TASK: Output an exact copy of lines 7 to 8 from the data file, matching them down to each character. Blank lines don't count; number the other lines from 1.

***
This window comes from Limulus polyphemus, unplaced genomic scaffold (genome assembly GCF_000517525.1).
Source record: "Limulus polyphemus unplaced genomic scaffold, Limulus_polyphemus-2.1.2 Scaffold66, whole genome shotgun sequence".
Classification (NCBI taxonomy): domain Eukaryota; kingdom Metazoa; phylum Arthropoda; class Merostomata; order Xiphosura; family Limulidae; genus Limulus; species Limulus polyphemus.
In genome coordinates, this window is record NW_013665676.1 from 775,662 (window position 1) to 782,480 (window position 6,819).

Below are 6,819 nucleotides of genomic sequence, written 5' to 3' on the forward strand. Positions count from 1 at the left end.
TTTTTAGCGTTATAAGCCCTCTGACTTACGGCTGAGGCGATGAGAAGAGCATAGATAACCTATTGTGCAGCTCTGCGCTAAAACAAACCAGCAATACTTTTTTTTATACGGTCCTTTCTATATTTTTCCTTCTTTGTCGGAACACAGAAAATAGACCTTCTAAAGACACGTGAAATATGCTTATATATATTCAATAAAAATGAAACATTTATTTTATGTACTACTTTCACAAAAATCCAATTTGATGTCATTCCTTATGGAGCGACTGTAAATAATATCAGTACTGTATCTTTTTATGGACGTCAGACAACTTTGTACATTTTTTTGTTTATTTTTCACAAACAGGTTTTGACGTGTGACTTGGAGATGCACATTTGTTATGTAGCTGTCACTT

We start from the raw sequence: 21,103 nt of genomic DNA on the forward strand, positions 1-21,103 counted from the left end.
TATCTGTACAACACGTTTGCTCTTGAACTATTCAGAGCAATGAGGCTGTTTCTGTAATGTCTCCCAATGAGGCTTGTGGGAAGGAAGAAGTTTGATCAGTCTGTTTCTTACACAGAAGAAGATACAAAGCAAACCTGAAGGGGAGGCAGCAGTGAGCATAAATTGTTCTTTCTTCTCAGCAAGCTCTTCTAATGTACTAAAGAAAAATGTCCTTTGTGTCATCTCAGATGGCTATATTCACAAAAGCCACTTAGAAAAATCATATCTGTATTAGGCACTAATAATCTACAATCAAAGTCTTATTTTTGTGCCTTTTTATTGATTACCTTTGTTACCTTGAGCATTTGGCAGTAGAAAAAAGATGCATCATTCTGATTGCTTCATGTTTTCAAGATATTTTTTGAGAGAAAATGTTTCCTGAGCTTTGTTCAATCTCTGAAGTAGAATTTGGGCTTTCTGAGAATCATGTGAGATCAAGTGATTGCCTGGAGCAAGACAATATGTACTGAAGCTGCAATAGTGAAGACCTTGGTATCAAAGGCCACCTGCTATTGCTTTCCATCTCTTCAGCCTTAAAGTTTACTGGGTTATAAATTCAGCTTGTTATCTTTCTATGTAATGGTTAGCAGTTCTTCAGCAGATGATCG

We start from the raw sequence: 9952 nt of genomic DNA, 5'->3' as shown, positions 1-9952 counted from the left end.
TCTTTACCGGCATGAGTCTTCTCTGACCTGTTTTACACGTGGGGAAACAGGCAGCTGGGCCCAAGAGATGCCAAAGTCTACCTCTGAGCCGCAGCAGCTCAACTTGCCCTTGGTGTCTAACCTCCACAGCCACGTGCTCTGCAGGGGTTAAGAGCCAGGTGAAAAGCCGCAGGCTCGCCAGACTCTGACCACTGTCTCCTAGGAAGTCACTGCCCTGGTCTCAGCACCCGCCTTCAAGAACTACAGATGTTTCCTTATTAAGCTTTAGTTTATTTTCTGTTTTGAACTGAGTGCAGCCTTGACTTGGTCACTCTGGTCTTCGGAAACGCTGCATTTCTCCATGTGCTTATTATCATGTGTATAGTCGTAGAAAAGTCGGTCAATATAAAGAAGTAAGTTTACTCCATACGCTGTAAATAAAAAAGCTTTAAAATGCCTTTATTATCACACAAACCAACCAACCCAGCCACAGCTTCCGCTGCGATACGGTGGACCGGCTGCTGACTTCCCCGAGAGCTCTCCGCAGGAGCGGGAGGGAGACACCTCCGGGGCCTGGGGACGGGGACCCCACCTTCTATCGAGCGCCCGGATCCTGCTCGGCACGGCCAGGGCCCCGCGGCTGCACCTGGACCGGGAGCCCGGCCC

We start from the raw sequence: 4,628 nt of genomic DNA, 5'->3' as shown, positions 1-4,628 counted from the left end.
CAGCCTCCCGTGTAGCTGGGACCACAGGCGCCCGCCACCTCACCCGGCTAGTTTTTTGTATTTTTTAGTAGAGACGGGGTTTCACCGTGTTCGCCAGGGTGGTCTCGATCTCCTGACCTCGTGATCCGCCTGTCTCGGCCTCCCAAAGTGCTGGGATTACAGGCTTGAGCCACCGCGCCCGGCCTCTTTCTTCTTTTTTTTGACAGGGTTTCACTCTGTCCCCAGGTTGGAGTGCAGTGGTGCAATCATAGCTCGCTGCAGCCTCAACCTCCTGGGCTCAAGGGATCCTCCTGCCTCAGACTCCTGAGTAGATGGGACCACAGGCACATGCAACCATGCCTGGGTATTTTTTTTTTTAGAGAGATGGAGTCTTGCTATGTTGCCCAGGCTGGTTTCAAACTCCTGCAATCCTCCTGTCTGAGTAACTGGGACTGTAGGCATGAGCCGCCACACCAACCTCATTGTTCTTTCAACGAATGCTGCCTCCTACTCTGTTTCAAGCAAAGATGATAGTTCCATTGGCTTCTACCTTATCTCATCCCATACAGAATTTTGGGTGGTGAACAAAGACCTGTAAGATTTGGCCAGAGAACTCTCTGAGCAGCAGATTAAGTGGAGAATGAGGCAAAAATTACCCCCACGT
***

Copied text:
We start from the raw sequence: 21,103 nt of genomic DNA on the forward strand, positions 1-21,103 counted from the left end.
TATCTGTACAACACGTTTGCTCTTGAACTATTCAGAGCAATGAGGCTGTTTCTGTAATGTCTCCCAATGAGGCTTGTGGGAAGGAAGAAGTTTGATCAGTCTGTTTCTTACACAGAAGAAGATACAAAGCAAACCTGAAGGGGAGGCAGCAGTGAGCATAAATTGTTCTTTCTTCTCAGCAAGCTCTTCTAATGTACTAAAGAAAAATGTCCTTTGTGTCATCTCAGATGGCTATATTCACAAAAGCCACTTAGAAAAATCATATCTGTATTAGGCACTAATAATCTACAATCAAAGTCTTATTTTTGTGCCTTTTTATTGATTACCTTTGTTACCTTGAGCATTTGGCAGTAGAAAAAAGATGCATCATTCTGATTGCTTCATGTTTTCAAGATATTTTTTGAGAGAAAATGTTTCCTGAGCTTTGTTCAATCTCTGAAGTAGAATTTGGGCTTTCTGAGAATCATGTGAGATCAAGTGATTGCCTGGAGCAAGACAATATGTACTGAAGCTGCAATAGTGAAGACCTTGGTATCAAAGGCCACCTGCTATTGCTTTCCATCTCTTCAGCCTTAAAGTTTACTGGGTTATAAATTCAGCTTGTTATCTTTCTATGTAATGGTTAGCAGTTCTTCAGCAGATGATCG